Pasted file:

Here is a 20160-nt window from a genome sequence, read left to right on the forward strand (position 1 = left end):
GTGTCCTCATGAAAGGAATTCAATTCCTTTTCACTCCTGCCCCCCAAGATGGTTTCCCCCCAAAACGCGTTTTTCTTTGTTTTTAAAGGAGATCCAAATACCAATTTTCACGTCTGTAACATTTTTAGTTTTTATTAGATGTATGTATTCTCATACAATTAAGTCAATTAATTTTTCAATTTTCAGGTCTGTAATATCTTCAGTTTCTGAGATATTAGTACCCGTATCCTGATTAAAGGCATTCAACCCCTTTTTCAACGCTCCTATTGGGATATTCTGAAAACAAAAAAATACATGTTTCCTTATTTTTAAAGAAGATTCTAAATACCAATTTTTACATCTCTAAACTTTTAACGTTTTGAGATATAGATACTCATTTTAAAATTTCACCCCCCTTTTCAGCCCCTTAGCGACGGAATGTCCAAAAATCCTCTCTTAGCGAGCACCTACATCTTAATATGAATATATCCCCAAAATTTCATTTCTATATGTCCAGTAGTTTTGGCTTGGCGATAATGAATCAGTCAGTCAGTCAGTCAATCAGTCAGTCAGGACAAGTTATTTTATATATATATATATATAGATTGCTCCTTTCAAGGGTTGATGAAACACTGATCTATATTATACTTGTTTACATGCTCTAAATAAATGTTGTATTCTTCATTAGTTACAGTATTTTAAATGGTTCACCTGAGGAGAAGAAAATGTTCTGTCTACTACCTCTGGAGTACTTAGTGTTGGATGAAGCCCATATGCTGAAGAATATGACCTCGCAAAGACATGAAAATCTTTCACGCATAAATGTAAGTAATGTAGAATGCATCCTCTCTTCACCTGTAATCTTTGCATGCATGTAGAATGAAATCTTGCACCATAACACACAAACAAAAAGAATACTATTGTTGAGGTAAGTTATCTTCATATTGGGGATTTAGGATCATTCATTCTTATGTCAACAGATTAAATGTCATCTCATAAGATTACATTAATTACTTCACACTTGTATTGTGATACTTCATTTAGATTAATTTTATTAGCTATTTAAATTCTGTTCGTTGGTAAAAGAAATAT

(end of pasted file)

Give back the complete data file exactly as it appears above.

Here is a 20160-nt window from a genome sequence, read left to right on the forward strand (position 1 = left end):
GTGTCCTCATGAAAGGAATTCAATTCCTTTTCACTCCTGCCCCCCAAGATGGTTTCCCCCCAAAACGCGTTTTTCTTTGTTTTTAAAGGAGATCCAAATACCAATTTTCACGTCTGTAACATTTTTAGTTTTTATTAGATGTATGTATTCTCATACAATTAAGTCAATTAATTTTTCAATTTTCAGGTCTGTAATATCTTCAGTTTCTGAGATATTAGTACCCGTATCCTGATTAAAGGCATTCAACCCCTTTTTCAACGCTCCTATTGGGATATTCTGAAAACAAAAAAATACATGTTTCCTTATTTTTAAAGAAGATTCTAAATACCAATTTTTACATCTCTAAACTTTTAACGTTTTGAGATATAGATACTCATTTTAAAATTTCACCCCCCTTTTCAGCCCCTTAGCGACGGAATGTCCAAAAATCCTCTCTTAGCGAGCACCTACATCTTAATATGAATATATCCCCAAAATTTCATTTCTATATGTCCAGTAGTTTTGGCTTGGCGATAATGAATCAGTCAGTCAGTCAGTCAATCAGTCAGTCAGGACAAGTTATTTTATATATATATATATATAGATTGCTCCTTTCAAGGGTTGATGAAACACTGATCTATATTATACTTGTTTACATGCTCTAAATAAATGTTGTATTCTTCATTAGTTACAGTATTTTAAATGGTTCACCTGAGGAGAAGAAAATGTTCTGTCTACTACCTCTGGAGTACTTAGTGTTGGATGAAGCCCATATGCTGAAGAATATGACCTCGCAAAGACATGAAAATCTTTCACGCATAAATGTAAGTAATGTAGAATGCATCCTCTCTTCACCTGTAATCTTTGCATGCATGTAGAATGAAATCTTGCACCATAACACACAAACAAAAAGAATACTATTGTTGAGGTAAGTTATCTTCATATTGGGGATTTAGGATCATTCATTCTTATGTCAACAGATTAAATGTCATCTCATAAGATTACATTAATTACTTCACACTTGTATTGTGATACTTCATTTAGATTAATTTTATTAGCTATTTAAATTCTGTTCGTTGGTAAAAGAAATAT